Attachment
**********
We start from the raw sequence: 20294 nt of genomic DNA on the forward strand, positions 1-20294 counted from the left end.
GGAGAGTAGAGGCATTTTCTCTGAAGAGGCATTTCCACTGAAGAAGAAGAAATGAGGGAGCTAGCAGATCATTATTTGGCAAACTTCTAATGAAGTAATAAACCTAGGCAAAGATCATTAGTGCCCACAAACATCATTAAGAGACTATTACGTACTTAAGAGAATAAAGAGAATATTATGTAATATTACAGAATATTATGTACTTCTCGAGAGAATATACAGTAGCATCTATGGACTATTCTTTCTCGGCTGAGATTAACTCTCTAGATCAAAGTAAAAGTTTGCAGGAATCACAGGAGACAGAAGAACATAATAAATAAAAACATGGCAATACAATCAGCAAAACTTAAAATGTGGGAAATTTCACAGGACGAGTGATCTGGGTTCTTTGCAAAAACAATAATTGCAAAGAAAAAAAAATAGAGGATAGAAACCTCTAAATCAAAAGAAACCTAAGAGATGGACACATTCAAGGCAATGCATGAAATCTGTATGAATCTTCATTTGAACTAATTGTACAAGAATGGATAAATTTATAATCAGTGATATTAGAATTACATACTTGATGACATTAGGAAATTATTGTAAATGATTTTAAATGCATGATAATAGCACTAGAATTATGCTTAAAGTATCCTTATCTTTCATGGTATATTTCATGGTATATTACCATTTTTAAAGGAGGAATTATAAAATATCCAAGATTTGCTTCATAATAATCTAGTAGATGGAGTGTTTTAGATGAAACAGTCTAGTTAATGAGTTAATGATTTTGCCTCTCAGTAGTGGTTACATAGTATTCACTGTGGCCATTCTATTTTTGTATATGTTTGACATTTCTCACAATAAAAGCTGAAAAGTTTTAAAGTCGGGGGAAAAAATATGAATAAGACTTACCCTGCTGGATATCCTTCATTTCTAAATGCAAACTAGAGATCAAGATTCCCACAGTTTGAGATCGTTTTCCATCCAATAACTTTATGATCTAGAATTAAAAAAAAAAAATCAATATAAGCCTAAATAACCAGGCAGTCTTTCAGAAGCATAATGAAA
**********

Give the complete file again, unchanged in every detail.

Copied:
We start from the raw sequence: 20294 nt of genomic DNA on the forward strand, positions 1-20294 counted from the left end.
GGAGAGTAGAGGCATTTTCTCTGAAGAGGCATTTCCACTGAAGAAGAAGAAATGAGGGAGCTAGCAGATCATTATTTGGCAAACTTCTAATGAAGTAATAAACCTAGGCAAAGATCATTAGTGCCCACAAACATCATTAAGAGACTATTACGTACTTAAGAGAATAAAGAGAATATTATGTAATATTACAGAATATTATGTACTTCTCGAGAGAATATACAGTAGCATCTATGGACTATTCTTTCTCGGCTGAGATTAACTCTCTAGATCAAAGTAAAAGTTTGCAGGAATCACAGGAGACAGAAGAACATAATAAATAAAAACATGGCAATACAATCAGCAAAACTTAAAATGTGGGAAATTTCACAGGACGAGTGATCTGGGTTCTTTGCAAAAACAATAATTGCAAAGAAAAAAAAATAGAGGATAGAAACCTCTAAATCAAAAGAAACCTAAGAGATGGACACATTCAAGGCAATGCATGAAATCTGTATGAATCTTCATTTGAACTAATTGTACAAGAATGGATAAATTTATAATCAGTGATATTAGAATTACATACTTGATGACATTAGGAAATTATTGTAAATGATTTTAAATGCATGATAATAGCACTAGAATTATGCTTAAAGTATCCTTATCTTTCATGGTATATTTCATGGTATATTACCATTTTTAAAGGAGGAATTATAAAATATCCAAGATTTGCTTCATAATAATCTAGTAGATGGAGTGTTTTAGATGAAACAGTCTAGTTAATGAGTTAATGATTTTGCCTCTCAGTAGTGGTTACATAGTATTCACTGTGGCCATTCTATTTTTGTATATGTTTGACATTTCTCACAATAAAAGCTGAAAAGTTTTAAAGTCGGGGGAAAAAATATGAATAAGACTTACCCTGCTGGATATCCTTCATTTCTAAATGCAAACTAGAGATCAAGATTCCCACAGTTTGAGATCGTTTTCCATCCAATAACTTTATGATCTAGAATTAAAAAAAAAAAATCAATATAAGCCTAAATAACCAGGCAGTCTTTCAGAAGCATAATGAAA